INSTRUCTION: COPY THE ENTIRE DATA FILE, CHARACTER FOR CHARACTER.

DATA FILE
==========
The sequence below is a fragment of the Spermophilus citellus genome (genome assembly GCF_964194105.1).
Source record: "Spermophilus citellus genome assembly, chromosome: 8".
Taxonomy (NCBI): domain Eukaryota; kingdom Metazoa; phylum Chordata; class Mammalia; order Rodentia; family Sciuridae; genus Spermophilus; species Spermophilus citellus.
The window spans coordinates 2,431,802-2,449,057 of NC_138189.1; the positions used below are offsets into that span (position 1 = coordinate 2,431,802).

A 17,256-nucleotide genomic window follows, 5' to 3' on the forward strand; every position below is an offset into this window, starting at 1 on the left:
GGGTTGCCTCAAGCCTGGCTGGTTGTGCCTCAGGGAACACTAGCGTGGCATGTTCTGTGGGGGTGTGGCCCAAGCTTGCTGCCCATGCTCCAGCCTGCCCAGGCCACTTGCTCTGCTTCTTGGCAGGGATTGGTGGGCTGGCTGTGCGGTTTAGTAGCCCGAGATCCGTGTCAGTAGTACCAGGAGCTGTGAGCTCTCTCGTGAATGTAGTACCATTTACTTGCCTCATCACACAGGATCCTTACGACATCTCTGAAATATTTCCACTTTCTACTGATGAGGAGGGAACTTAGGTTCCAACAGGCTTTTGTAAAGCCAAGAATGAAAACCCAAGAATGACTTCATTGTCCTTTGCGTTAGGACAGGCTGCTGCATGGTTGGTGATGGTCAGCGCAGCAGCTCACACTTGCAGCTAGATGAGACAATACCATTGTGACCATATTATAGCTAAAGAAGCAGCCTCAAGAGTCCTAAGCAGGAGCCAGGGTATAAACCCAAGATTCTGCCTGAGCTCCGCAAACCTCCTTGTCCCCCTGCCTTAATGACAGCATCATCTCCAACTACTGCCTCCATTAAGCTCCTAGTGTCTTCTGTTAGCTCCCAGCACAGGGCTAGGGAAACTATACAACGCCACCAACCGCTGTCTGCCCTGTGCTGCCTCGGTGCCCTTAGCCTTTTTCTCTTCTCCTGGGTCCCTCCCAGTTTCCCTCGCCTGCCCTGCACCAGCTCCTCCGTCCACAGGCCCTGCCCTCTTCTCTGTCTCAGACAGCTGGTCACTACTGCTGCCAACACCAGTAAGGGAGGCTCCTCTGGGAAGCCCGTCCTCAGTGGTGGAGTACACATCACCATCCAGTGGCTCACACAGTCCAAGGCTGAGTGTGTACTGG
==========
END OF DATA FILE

The sequence below is a fragment of the Spermophilus citellus genome (genome assembly GCF_964194105.1).
Source record: "Spermophilus citellus genome assembly, chromosome: 8".
Taxonomy (NCBI): domain Eukaryota; kingdom Metazoa; phylum Chordata; class Mammalia; order Rodentia; family Sciuridae; genus Spermophilus; species Spermophilus citellus.
The window spans coordinates 2,431,802-2,449,057 of NC_138189.1; the positions used below are offsets into that span (position 1 = coordinate 2,431,802).

A 17,256-nucleotide genomic window follows, 5' to 3' on the forward strand; every position below is an offset into this window, starting at 1 on the left:
GGGTTGCCTCAAGCCTGGCTGGTTGTGCCTCAGGGAACACTAGCGTGGCATGTTCTGTGGGGGTGTGGCCCAAGCTTGCTGCCCATGCTCCAGCCTGCCCAGGCCACTTGCTCTGCTTCTTGGCAGGGATTGGTGGGCTGGCTGTGCGGTTTAGTAGCCCGAGATCCGTGTCAGTAGTACCAGGAGCTGTGAGCTCTCTCGTGAATGTAGTACCATTTACTTGCCTCATCACACAGGATCCTTACGACATCTCTGAAATATTTCCACTTTCTACTGATGAGGAGGGAACTTAGGTTCCAACAGGCTTTTGTAAAGCCAAGAATGAAAACCCAAGAATGACTTCATTGTCCTTTGCGTTAGGACAGGCTGCTGCATGGTTGGTGATGGTCAGCGCAGCAGCTCACACTTGCAGCTAGATGAGACAATACCATTGTGACCATATTATAGCTAAAGAAGCAGCCTCAAGAGTCCTAAGCAGGAGCCAGGGTATAAACCCAAGATTCTGCCTGAGCTCCGCAAACCTCCTTGTCCCCCTGCCTTAATGACAGCATCATCTCCAACTACTGCCTCCATTAAGCTCCTAGTGTCTTCTGTTAGCTCCCAGCACAGGGCTAGGGAAACTATACAACGCCACCAACCGCTGTCTGCCCTGTGCTGCCTCGGTGCCCTTAGCCTTTTTCTCTTCTCCTGGGTCCCTCCCAGTTTCCCTCGCCTGCCCTGCACCAGCTCCTCCGTCCACAGGCCCTGCCCTCTTCTCTGTCTCAGACAGCTGGTCACTACTGCTGCCAACACCAGTAAGGGAGGCTCCTCTGGGAAGCCCGTCCTCAGTGGTGGAGTACACATCACCATCCAGTGGCTCACACAGTCCAAGGCTGAGTGTGTACTGG